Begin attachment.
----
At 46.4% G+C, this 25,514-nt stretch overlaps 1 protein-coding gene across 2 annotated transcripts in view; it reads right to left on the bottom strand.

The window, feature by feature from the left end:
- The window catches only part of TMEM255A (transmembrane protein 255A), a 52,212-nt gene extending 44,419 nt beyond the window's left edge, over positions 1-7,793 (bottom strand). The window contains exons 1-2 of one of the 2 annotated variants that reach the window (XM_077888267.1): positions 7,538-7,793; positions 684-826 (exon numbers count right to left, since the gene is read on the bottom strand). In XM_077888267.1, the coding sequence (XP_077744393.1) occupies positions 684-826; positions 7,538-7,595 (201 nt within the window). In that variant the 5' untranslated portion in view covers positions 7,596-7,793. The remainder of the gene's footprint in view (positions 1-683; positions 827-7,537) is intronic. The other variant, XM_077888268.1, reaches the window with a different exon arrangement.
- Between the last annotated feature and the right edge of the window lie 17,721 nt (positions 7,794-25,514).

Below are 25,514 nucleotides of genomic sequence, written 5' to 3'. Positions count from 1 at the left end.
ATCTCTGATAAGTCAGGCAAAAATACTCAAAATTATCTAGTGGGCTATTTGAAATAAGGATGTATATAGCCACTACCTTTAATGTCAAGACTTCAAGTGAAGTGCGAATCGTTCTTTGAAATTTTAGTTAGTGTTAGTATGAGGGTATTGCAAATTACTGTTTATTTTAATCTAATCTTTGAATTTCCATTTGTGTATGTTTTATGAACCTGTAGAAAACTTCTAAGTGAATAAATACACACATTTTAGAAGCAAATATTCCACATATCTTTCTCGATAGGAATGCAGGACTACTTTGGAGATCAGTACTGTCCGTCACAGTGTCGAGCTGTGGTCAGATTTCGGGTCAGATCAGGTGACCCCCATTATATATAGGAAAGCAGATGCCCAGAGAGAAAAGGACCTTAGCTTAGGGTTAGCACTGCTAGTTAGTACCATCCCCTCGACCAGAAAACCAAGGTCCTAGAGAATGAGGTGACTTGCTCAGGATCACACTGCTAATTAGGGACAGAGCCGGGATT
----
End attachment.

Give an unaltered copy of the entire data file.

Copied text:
At 46.4% G+C, this 25,514-nt stretch overlaps 1 protein-coding gene across 2 annotated transcripts in view; it reads right to left on the bottom strand.

The window, feature by feature from the left end:
- The window catches only part of TMEM255A (transmembrane protein 255A), a 52,212-nt gene extending 44,419 nt beyond the window's left edge, over positions 1-7,793 (bottom strand). The window contains exons 1-2 of one of the 2 annotated variants that reach the window (XM_077888267.1): positions 7,538-7,793; positions 684-826 (exon numbers count right to left, since the gene is read on the bottom strand). In XM_077888267.1, the coding sequence (XP_077744393.1) occupies positions 684-826; positions 7,538-7,595 (201 nt within the window). In that variant the 5' untranslated portion in view covers positions 7,596-7,793. The remainder of the gene's footprint in view (positions 1-683; positions 827-7,537) is intronic. The other variant, XM_077888268.1, reaches the window with a different exon arrangement.
- Between the last annotated feature and the right edge of the window lie 17,721 nt (positions 7,794-25,514).

Below are 25,514 nucleotides of genomic sequence, written 5' to 3'. Positions count from 1 at the left end.
ATCTCTGATAAGTCAGGCAAAAATACTCAAAATTATCTAGTGGGCTATTTGAAATAAGGATGTATATAGCCACTACCTTTAATGTCAAGACTTCAAGTGAAGTGCGAATCGTTCTTTGAAATTTTAGTTAGTGTTAGTATGAGGGTATTGCAAATTACTGTTTATTTTAATCTAATCTTTGAATTTCCATTTGTGTATGTTTTATGAACCTGTAGAAAACTTCTAAGTGAATAAATACACACATTTTAGAAGCAAATATTCCACATATCTTTCTCGATAGGAATGCAGGACTACTTTGGAGATCAGTACTGTCCGTCACAGTGTCGAGCTGTGGTCAGATTTCGGGTCAGATCAGGTGACCCCCATTATATATAGGAAAGCAGATGCCCAGAGAGAAAAGGACCTTAGCTTAGGGTTAGCACTGCTAGTTAGTACCATCCCCTCGACCAGAAAACCAAGGTCCTAGAGAATGAGGTGACTTGCTCAGGATCACACTGCTAATTAGGGACAGAGCCGGGATT